SMEs making greater efforts to avoid debt
SMEs across the UK are looking to avoid taking on greater levels of debt, according to a recently published report.
The Owner Managed Business (OMB) Barometer report from the Bank of Cyprus UK suggests many SMEs are looking for alternative means of financing their businesses.
It revealed that nearly six in ten OMBs has ‘no requirement for additional finance in the last quarter’, while a third has opted to inject personal funding into the businesses.
This is done as an alternative to seeking external funding, meaning the businesses are not facing extra debt as a result.
Tony Leahy, at Bank of Cyprus UK, said: “Given the prolonged difficult climate that OMBs have had to manage through, any signs of optimism should be welcomed and supported.
“Whilst businesses are right to keep a tight grip on their credit management and cash flow until recovery is more evident, it is disappointing that many respondents lack confidence that their bank would support them with additional facilities if needed.”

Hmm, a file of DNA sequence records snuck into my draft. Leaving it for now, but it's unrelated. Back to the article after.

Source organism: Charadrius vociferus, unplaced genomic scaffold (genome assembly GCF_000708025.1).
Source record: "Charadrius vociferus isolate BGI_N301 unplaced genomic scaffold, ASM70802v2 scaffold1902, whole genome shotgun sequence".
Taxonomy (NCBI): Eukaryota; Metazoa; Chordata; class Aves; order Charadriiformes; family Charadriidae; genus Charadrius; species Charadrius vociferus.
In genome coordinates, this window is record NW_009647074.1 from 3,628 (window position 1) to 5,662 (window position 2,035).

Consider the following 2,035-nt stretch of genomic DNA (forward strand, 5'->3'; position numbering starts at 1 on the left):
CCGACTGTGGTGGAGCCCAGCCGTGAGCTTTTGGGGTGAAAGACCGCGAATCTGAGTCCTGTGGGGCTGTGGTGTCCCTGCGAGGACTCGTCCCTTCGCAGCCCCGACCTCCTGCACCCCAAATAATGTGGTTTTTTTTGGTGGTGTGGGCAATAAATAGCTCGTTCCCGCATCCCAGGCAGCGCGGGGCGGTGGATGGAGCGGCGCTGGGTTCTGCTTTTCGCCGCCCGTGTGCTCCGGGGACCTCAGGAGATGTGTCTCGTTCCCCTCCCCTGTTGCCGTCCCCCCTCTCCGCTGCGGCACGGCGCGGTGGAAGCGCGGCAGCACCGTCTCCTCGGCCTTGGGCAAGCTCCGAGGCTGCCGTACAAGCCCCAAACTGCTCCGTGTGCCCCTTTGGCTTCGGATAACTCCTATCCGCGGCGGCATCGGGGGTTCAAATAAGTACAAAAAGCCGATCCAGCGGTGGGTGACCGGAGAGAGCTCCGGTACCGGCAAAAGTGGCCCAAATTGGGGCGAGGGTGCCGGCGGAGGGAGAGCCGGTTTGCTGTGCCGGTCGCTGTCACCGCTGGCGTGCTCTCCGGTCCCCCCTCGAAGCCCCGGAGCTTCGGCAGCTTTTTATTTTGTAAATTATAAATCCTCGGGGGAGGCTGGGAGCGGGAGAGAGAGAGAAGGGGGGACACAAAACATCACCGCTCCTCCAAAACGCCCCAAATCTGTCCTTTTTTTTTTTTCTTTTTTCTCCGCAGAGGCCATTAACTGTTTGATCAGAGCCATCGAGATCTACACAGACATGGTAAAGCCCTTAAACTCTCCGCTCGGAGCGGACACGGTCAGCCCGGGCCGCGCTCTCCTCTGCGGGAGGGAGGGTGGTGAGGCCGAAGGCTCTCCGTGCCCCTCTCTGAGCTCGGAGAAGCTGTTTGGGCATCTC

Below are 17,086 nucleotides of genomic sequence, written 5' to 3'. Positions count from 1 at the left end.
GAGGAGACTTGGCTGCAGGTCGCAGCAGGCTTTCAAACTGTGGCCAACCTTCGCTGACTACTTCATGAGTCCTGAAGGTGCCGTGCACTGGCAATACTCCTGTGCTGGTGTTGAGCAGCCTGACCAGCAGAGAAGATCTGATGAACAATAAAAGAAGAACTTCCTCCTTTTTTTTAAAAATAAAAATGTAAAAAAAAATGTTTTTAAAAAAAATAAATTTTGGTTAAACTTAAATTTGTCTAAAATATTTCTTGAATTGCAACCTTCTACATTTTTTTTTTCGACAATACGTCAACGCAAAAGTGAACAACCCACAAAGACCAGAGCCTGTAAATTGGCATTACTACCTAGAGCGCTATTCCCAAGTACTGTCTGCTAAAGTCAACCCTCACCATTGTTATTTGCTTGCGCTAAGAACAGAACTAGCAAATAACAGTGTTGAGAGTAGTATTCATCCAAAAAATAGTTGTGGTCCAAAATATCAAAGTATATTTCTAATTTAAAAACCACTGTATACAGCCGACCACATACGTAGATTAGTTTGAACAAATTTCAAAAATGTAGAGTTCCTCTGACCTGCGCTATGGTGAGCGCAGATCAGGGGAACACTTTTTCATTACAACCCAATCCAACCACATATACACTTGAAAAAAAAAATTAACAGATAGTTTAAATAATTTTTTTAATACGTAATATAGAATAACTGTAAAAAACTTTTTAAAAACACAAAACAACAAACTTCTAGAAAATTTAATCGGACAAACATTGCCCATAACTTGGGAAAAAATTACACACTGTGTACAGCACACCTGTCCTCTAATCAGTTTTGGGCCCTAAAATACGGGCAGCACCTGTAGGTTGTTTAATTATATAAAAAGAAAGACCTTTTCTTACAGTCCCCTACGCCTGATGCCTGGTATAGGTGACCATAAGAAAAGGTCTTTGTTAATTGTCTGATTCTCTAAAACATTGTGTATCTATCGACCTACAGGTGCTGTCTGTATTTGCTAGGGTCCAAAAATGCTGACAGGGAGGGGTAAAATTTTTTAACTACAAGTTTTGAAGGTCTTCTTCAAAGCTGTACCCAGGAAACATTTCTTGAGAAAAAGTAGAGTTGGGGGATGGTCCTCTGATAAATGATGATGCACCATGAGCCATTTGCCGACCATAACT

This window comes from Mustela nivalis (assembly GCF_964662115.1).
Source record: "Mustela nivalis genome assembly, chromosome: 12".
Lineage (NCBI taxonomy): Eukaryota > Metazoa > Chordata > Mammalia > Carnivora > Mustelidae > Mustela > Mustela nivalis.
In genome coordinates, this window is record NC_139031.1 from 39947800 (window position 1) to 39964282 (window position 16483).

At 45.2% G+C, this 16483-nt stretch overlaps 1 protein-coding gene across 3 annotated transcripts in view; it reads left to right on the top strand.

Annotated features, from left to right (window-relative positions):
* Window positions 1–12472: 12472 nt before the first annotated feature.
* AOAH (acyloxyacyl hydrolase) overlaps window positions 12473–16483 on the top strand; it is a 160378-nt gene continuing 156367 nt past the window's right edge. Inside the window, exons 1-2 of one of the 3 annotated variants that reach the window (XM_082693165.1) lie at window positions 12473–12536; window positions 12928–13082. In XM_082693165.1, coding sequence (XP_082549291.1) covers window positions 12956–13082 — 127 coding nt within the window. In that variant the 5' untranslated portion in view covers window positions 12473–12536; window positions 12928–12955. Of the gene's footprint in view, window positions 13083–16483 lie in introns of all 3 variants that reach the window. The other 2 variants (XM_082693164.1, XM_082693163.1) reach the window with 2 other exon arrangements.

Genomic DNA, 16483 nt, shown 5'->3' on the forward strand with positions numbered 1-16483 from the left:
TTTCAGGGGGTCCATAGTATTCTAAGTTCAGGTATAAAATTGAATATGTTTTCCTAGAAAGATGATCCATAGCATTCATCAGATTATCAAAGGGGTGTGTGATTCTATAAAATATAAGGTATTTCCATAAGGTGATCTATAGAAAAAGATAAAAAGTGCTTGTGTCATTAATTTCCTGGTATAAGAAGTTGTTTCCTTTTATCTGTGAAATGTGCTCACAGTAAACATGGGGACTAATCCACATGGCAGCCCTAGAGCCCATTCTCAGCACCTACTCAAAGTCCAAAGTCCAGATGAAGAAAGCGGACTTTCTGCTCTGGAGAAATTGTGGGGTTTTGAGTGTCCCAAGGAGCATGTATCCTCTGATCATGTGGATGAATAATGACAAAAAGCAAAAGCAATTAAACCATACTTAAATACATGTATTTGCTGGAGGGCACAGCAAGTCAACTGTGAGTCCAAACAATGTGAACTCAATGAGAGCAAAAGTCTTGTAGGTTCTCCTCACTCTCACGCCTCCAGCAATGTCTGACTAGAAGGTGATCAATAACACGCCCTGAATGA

Slightly more than one in ten respondents planned to apply for increased facilities from their bank during the course of the next year.
Meanwhile a similar number cited access to funding as being a significant barrier to their potential growth, a goal which all SMEs are striving for as the UK economy continues to show positive signs of recovery.
OMBs were taking a pessimistic view on new facility applications as only a quarter of respondents felt they would see a positive outcome were they to apply.
Mr. Leahy said: “To support recovery, it is vital that OMBs and their banks are engaged in dialogue, to avoid any shocks, but also to remove any doubt or uncertainty that may inhibit confidence in planning for the future.”
By looking to avoid debts it would appear that many businesses are unsure of what the future might hold and are holding back some of their resources as a result.
If the economic trends continue to show signs of recovery then it would seem likely that lending would increase again.
By Phil Smith